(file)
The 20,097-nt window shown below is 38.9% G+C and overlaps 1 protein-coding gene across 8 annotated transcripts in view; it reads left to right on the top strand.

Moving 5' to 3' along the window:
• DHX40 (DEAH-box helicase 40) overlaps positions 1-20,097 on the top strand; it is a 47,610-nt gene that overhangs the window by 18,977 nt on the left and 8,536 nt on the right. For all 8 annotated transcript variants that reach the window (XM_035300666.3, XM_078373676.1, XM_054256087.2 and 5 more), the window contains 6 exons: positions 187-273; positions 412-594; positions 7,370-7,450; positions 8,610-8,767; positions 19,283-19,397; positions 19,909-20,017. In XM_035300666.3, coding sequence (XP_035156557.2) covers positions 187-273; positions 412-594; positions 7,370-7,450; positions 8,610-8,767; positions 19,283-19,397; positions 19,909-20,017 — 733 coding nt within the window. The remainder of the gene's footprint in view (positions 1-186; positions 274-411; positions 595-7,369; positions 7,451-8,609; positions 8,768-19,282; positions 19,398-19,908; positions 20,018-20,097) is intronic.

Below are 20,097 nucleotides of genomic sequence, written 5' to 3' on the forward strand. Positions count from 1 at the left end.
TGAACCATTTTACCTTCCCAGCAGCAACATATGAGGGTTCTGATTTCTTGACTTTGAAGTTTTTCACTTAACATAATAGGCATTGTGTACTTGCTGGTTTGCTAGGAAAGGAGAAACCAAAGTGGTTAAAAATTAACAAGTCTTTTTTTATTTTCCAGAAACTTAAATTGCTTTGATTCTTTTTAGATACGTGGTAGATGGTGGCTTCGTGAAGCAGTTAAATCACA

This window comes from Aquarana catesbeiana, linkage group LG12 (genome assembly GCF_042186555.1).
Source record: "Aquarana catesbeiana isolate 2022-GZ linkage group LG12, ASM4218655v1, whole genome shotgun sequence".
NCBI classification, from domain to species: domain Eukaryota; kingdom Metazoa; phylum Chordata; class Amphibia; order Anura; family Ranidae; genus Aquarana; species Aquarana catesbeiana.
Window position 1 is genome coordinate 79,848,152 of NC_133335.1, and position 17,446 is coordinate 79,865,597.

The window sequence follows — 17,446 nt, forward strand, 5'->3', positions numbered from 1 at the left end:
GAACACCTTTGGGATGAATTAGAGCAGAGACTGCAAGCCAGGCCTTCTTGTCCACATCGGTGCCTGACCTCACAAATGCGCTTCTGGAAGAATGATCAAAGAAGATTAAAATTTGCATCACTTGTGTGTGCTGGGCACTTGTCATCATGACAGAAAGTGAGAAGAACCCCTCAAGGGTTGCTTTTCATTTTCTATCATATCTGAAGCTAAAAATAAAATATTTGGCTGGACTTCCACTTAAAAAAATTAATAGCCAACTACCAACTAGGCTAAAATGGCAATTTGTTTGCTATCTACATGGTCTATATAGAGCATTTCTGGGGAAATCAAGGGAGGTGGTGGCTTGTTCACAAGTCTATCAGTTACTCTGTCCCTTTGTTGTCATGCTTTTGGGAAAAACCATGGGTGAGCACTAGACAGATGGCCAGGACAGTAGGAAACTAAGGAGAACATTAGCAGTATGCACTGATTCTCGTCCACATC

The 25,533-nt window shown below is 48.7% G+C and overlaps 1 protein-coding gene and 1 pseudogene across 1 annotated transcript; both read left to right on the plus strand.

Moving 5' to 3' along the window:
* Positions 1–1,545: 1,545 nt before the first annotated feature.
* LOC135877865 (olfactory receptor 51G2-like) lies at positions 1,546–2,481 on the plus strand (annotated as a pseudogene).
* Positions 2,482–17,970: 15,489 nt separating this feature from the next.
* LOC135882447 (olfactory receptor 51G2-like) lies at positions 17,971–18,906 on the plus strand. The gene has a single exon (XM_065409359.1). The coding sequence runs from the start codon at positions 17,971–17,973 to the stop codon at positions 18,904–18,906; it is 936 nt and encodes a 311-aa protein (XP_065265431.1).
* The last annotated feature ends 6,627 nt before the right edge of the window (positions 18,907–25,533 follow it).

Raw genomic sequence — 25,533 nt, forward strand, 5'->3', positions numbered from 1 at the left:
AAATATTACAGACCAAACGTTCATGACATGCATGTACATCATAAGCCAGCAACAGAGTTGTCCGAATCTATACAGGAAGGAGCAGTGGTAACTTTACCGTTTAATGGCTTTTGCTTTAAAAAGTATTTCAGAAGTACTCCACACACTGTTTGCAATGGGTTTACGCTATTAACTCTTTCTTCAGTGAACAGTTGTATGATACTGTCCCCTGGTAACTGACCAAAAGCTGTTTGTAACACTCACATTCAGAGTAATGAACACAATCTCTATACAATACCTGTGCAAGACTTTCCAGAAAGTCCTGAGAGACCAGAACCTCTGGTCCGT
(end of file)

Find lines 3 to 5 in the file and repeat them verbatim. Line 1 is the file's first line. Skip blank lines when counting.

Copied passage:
• DHX40 (DEAH-box helicase 40) overlaps positions 1-20,097 on the top strand; it is a 47,610-nt gene that overhangs the window by 18,977 nt on the left and 8,536 nt on the right. For all 8 annotated transcript variants that reach the window (XM_035300666.3, XM_078373676.1, XM_054256087.2 and 5 more), the window contains 6 exons: positions 187-273; positions 412-594; positions 7,370-7,450; positions 8,610-8,767; positions 19,283-19,397; positions 19,909-20,017. In XM_035300666.3, coding sequence (XP_035156557.2) covers positions 187-273; positions 412-594; positions 7,370-7,450; positions 8,610-8,767; positions 19,283-19,397; positions 19,909-20,017 — 733 coding nt within the window. The remainder of the gene's footprint in view (positions 1-186; positions 274-411; positions 595-7,369; positions 7,451-8,609; positions 8,768-19,282; positions 19,398-19,908; positions 20,018-20,097) is intronic.

Below are 20,097 nucleotides of genomic sequence, written 5' to 3' on the forward strand. Positions count from 1 at the left end.
TGAACCATTTTACCTTCCCAGCAGCAACATATGAGGGTTCTGATTTCTTGACTTTGAAGTTTTTCACTTAACATAATAGGCATTGTGTACTTGCTGGTTTGCTAGGAAAGGAGAAACCAAAGTGGTTAAAAATTAACAAGTCTTTTTTTATTTTCCAGAAACTTAAATTGCTTTGATTCTTTTTAGATACGTGGTAGATGGTGGCTTCGTGAAGCAGTTAAATCACA